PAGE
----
SAPS riot police seized general secretary of the Social Justice Coalition, Axolile Notywala, 29, during the protest by more than 200 people at the Cape Town Civic Centre last Thursday, January 31.
The protest blocked all entrances to the civic centre and disrupted the first council meeting of the year.
The protesters came from Nkandla in Kraaifontein, Ses’Khona in Philippi East, Island in Khayelitsha and Qandu-Qandu in Khayelitsha. They wanted mayor Dan Plato to leave the meeting and speak to them about poor living conditions in their communities.
Mr Notywala, who is on committee representing Nkandla, is due to appear in court on Wednesday February 6 after being arrested under the Regulation of Gatherings Act – the same apartheid-era piece of legislation the Social Justice Coalition scored a victory against last year, when the Constitutional Court supported an earlier Western Cape High Court ruling that a section of the act was unconstitutional and invalid.
Section 12 (1) (a) made it a crime to convene a gathering of more than 15 people without first notifying the municipality.
The SJC had gone to court after several of its members had been charged with contravening the act during a peaceful protest at the civic centre in 2013.
Now it seems the police are intent on using the same section of that act, albeit different parts of it, to prosecute Mr Notywala.
He has vowed to lay a police-brutality complaint with the Independent Police Investigative Directorate on the day he appears in court.
He says the protest at the civic centre was peaceful until the riot police arrived and fired a stun grenade.
“I was part of the peaceful protest where we sang and danced at the entrance of the civic centre,” said Mr Notywala. “Police saw us there and they pointed their guns to the crowd. This upset me, and I approached them.”
He said he had walked up to the stairs to face the police, asking them “why they are ready for battle”?
“The protesters had no intention of being violent, but a stun grenade was thrown at them,” said Mr Notywala.
He said he had turned around to see people, including the elderly, running; and when he had asked the police why they were hurting the protesters, he had been arrested.
“An officer grabbed me by my T-shirt and said I am being arrested. When I asked why, they could not tell me, but communicated in Afrikaans.”
He said one of the officers had then struck him over his knuckles three times with a pair of handcuffs.
He had been detained at Cape Town Central Police station for seven hours, he said.
Cape Town Central police spokesman Captain Ezra October said SAPS riot officers had arrested a 29-year-old man for “contravening the Regulation of Gatherings Act”, specifically section 12 (1) g and j.
Captain October could not describe the specific charges, but the act makes it clear that they relate to hindering, interfering with or resisting a police officer in the course of their duties or failing to comply with an order given by an officer at a gathering.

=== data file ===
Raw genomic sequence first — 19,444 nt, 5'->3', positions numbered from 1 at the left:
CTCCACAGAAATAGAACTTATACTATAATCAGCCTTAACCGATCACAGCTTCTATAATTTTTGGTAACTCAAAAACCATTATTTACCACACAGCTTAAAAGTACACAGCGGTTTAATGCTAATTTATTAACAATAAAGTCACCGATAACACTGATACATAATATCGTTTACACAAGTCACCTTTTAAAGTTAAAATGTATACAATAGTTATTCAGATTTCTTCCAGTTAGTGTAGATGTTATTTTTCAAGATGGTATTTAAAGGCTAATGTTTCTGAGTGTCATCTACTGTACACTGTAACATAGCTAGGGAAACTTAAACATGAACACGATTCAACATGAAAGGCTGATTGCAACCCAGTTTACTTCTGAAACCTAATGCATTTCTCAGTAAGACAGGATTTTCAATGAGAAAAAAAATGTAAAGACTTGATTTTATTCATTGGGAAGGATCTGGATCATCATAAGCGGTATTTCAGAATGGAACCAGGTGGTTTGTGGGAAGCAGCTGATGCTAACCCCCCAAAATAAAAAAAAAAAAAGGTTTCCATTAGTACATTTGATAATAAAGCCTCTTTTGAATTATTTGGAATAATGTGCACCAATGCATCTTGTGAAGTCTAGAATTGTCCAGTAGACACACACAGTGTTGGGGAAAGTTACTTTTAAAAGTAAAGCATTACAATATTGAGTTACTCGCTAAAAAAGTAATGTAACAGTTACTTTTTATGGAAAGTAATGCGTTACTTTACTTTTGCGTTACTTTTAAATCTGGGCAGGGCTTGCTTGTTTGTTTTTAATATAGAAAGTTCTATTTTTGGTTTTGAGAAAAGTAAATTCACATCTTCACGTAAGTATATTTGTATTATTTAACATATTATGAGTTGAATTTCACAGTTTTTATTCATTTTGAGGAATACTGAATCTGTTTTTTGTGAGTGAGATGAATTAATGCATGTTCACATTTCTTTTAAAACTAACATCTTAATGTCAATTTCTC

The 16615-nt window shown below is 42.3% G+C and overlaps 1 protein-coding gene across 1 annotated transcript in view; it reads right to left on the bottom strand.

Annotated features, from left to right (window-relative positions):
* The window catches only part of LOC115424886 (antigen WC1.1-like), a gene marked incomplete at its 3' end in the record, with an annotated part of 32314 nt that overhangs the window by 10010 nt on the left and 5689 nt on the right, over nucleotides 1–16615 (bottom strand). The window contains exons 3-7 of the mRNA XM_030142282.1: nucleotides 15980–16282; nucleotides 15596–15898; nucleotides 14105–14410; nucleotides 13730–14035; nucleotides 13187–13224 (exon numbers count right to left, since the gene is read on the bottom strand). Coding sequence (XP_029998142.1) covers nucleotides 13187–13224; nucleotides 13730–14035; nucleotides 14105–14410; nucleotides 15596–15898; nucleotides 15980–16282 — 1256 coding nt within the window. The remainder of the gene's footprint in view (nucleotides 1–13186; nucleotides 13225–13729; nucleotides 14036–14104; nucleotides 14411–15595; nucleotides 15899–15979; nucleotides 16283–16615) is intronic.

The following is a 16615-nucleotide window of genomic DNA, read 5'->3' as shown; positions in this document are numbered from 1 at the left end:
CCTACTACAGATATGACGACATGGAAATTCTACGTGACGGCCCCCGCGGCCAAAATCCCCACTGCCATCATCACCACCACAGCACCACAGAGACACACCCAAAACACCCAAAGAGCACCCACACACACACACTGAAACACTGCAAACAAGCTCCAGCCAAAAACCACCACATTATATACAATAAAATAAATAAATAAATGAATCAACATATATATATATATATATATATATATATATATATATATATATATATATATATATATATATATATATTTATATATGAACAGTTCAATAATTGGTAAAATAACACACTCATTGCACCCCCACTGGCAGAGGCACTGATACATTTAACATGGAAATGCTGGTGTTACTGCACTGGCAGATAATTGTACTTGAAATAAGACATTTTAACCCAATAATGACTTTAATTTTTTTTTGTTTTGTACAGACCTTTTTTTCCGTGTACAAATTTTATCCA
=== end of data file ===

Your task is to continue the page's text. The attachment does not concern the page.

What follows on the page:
Captain October said he could not confirm whether stun grenades had been used to disperse the crowd.
At the protest, Ntombomzi Mafaya told Capetowner she came to hear from the mayor.
“We want Dan Plato to come outside and address us. That’s why we are here. We want to tell him about our living conditions.”
She complained about pit latrines, a lack of water and empty promises about housing.
Tania Hinana, a community activist from Nkandla, said she and other activists had sent several emails to the mayor, asking him to consider their “inhumane living conditions”.
Residents had become angry and decided to protest when he had not responded, she said.
“We sleep under sails, and our shacks are built from offcuts of wood. We live among newborn babies, the elderly and disabled people. Our living conditions are not urgent to these politicians, and we are not allowing the DA to manage our communities,” she said.
She said they had a right to toilets and running water even though they were illegally occupying the land.
Ms Hinana said many in Nkandla had left their backyard homes because they couldn’t afford the rent.
“In that informal settlement, we make fires to feed the families and borrow water from residents in the community until we can pay them. Many residents get fed up with supplying water to us, and soon no one will be providing anymore.”
Nomgatinziweni Nziweni, a young woman with a six-month-old baby, also came out to protest.
“The reason I am here today is for my child’s future. We
have no toilet and no water. It
is hard for me to make his
bottles because I have to use
tap water that I borrow from a sisi in the community. I don’t want my child to grow up only knowing this kind of life,” she said.
She had dug a hole inside her shack, she said, and used it as a toilet and to dispose of her son’s dirty nappies.
“My shack always smells horrible, but what else can I do?”
ANC mayoral candidate Xolani Sotashe said an SMS had alerted him to the protest outside while was in the council meeting.
He said he had heard a woman had been hurt by a stun grenade, although that could not be confirmed by the Capetower.
He said he had gone outside to speak to the protesters, then asked Mr Plato to address them.
Later, Mr Sotashe, along with Mr Plato, spoke to the crowd from the civic centre.
Housing delivery had to be fair and structured so that no one jumped the queue.
“When land is invaded, we are all affected. Illegal land invasions are affecting our service-delivery plans, our social stability and the financial planning of the city, said Malusi Booi, Mayoral committee member for human settlements.
“New informal settlement areas that have resulted from recent land invasions have not been planned or budgeted for.”